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Language
English
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Genres
Business & Economics / Forecasting
Business & Economics / General
Business & Economics / Management
Business & Economics / Marketing / General
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Content Protection
This content is DRM protected.
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Eligible for Family Library

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For forty years managers have been exhorted to "stay close to the customer and ahead of the competition." And with good reason Research now shows that market driven organizations outperform their rivals. Given the obvious benefits, why do so many companies fail to become market driven? Because their internal processes, structures, incentives, and controls get in the way, says George Day, one of the world's leading authorities on mar keting Strategy. Building on his pathbreaking book Market Driven Strategy and a decade of experience in coaching firms to deliver superior customer value, Day presents for the first time a battle tested hame work for creating the market-driven organization.
In eminently readable prose, Day argues that in successful market driven organizations, three key elements -- capabilities, culture, and configuration -- are aligned to the market. Day explores the distinctive market sensing and market relating capabilities that are at the heart of the market-driven companies. He draws on examples of such market-driven firms as Intuit, Wal-Mart, Virgin Airlines, Disney, and Gillette to illustrate how intimate knowledge of their customers and markets gives these firms a powerful advantage over rivals. By contrast, Day shows how failure to align the organization to the market can result in such mishaps as IBM's loss of leadership of the computer market or Motorola's stumble in shifting from analog to digital cellular phone systems.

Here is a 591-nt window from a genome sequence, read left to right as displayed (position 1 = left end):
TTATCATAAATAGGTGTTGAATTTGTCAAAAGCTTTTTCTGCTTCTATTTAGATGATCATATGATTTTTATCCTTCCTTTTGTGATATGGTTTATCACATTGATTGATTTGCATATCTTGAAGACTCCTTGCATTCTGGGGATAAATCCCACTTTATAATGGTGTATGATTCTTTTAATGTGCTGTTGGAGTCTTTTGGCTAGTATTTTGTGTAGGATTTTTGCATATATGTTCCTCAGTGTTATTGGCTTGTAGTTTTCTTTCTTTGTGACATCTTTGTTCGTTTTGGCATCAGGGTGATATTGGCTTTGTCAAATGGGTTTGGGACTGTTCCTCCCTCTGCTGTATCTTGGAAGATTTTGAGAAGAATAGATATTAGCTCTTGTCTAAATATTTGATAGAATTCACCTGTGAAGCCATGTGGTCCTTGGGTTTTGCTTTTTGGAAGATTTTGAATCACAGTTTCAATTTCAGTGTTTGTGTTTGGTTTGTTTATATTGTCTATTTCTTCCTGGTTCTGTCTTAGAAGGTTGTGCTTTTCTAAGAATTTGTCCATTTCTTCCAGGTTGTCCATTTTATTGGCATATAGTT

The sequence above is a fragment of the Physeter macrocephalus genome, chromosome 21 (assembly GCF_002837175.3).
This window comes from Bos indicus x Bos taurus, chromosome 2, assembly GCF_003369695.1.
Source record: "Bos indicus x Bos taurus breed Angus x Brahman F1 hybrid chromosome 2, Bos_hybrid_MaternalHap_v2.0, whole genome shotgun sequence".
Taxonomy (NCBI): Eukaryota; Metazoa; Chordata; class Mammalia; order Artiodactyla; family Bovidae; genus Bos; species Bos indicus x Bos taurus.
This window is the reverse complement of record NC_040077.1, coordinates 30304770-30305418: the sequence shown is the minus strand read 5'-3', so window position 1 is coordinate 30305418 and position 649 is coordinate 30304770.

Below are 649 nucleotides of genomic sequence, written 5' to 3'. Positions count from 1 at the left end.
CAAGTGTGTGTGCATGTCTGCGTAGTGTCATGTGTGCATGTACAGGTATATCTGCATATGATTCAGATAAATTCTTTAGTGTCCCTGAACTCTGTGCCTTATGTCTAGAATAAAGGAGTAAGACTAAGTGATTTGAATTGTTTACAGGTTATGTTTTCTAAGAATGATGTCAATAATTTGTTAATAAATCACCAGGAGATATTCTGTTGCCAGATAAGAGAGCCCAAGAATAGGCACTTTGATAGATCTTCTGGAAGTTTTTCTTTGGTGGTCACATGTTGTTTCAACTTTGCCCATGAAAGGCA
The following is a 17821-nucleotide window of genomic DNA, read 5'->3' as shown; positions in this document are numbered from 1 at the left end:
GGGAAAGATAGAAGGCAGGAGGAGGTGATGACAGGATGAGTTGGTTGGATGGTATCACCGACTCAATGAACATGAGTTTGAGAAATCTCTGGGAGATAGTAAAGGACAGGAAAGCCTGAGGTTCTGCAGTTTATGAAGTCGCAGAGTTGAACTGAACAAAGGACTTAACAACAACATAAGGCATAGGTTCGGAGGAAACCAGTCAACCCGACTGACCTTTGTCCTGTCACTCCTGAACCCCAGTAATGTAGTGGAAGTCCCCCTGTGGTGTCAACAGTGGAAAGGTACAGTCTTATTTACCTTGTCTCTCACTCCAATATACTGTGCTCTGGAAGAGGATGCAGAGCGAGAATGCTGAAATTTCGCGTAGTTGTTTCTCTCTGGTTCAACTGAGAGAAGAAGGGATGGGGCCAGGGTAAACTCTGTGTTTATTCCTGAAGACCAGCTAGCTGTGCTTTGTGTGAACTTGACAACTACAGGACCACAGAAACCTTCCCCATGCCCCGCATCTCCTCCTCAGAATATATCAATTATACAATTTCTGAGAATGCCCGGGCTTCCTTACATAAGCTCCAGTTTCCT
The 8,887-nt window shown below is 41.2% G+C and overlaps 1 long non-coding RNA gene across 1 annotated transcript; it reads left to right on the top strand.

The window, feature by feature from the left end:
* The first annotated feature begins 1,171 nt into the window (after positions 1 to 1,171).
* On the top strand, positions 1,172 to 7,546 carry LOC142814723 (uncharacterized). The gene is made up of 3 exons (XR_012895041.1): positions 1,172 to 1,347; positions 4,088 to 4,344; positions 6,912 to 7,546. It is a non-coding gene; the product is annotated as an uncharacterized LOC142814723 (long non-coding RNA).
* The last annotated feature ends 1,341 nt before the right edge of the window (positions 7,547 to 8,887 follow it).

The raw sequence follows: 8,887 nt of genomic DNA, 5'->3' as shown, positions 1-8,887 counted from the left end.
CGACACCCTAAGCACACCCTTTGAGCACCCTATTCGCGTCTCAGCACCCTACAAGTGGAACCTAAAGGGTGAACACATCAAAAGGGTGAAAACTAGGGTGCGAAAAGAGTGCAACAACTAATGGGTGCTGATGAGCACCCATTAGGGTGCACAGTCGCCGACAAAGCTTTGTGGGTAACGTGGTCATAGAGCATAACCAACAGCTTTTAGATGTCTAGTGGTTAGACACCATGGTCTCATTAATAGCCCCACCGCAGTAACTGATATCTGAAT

Using case studies of Owens Corning, Sears, and the Eurotunnel, Day provides a concise roadmap to managers who want to strengthen the orientation of their organizations to the market. He concludes with a detailed diagnostic questionnaire to help managers assess their own progress Here at last are all the insights and tools necessary to construct a company with superior skills for understanding, attracting, and keeping valuable customers.
‘Butterworth-Heinemann’s CIM Coursebooks have been designed to match the syllabus and learning outcomes of our new qualifications and should be useful aids in helping students understand the complexities of marketing. The discussion and practical application of theories and concepts, with relevant examples and case studies, should help readers make immediate use of their knowledge and skills gained from the qualifications.’
Professor Keith Fletcher, Director of Education, The Chartered Institute of Marketing